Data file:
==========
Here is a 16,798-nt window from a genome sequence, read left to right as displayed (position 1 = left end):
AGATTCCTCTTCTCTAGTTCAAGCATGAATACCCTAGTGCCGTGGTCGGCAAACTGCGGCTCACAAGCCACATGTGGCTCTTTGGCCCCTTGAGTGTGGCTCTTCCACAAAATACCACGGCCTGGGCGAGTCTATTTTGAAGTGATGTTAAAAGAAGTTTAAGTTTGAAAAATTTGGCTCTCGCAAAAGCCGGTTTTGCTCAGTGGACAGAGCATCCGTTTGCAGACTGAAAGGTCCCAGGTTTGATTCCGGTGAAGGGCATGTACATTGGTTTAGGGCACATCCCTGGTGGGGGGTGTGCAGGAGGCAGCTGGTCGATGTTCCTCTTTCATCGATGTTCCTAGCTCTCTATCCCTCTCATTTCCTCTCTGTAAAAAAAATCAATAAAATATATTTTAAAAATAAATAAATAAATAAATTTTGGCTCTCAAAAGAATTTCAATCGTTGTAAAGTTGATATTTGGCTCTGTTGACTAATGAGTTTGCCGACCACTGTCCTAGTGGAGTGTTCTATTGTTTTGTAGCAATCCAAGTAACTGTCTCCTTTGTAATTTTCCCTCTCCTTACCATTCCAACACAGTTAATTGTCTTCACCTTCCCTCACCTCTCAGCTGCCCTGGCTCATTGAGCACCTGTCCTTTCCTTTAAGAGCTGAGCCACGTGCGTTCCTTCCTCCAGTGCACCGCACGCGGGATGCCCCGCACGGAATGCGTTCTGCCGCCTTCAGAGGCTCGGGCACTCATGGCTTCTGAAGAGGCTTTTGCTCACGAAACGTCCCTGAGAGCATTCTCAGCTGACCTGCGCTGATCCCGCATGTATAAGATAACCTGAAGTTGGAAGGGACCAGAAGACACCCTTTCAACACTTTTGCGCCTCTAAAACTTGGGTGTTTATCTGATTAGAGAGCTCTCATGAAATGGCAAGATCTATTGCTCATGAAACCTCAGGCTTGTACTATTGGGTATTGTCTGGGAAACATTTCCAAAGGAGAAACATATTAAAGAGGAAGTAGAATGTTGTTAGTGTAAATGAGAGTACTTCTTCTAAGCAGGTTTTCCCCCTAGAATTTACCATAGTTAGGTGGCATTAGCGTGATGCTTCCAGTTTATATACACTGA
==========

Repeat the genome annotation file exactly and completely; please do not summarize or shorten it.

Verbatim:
Here is a 16,798-nt window from a genome sequence, read left to right as displayed (position 1 = left end):
AGATTCCTCTTCTCTAGTTCAAGCATGAATACCCTAGTGCCGTGGTCGGCAAACTGCGGCTCACAAGCCACATGTGGCTCTTTGGCCCCTTGAGTGTGGCTCTTCCACAAAATACCACGGCCTGGGCGAGTCTATTTTGAAGTGATGTTAAAAGAAGTTTAAGTTTGAAAAATTTGGCTCTCGCAAAAGCCGGTTTTGCTCAGTGGACAGAGCATCCGTTTGCAGACTGAAAGGTCCCAGGTTTGATTCCGGTGAAGGGCATGTACATTGGTTTAGGGCACATCCCTGGTGGGGGGTGTGCAGGAGGCAGCTGGTCGATGTTCCTCTTTCATCGATGTTCCTAGCTCTCTATCCCTCTCATTTCCTCTCTGTAAAAAAAATCAATAAAATATATTTTAAAAATAAATAAATAAATAAATTTTGGCTCTCAAAAGAATTTCAATCGTTGTAAAGTTGATATTTGGCTCTGTTGACTAATGAGTTTGCCGACCACTGTCCTAGTGGAGTGTTCTATTGTTTTGTAGCAATCCAAGTAACTGTCTCCTTTGTAATTTTCCCTCTCCTTACCATTCCAACACAGTTAATTGTCTTCACCTTCCCTCACCTCTCAGCTGCCCTGGCTCATTGAGCACCTGTCCTTTCCTTTAAGAGCTGAGCCACGTGCGTTCCTTCCTCCAGTGCACCGCACGCGGGATGCCCCGCACGGAATGCGTTCTGCCGCCTTCAGAGGCTCGGGCACTCATGGCTTCTGAAGAGGCTTTTGCTCACGAAACGTCCCTGAGAGCATTCTCAGCTGACCTGCGCTGATCCCGCATGTATAAGATAACCTGAAGTTGGAAGGGACCAGAAGACACCCTTTCAACACTTTTGCGCCTCTAAAACTTGGGTGTTTATCTGATTAGAGAGCTCTCATGAAATGGCAAGATCTATTGCTCATGAAACCTCAGGCTTGTACTATTGGGTATTGTCTGGGAAACATTTCCAAAGGAGAAACATATTAAAGAGGAAGTAGAATGTTGTTAGTGTAAATGAGAGTACTTCTTCTAAGCAGGTTTTCCCCCTAGAATTTACCATAGTTAGGTGGCATTAGCGTGATGCTTCCAGTTTATATACACTGA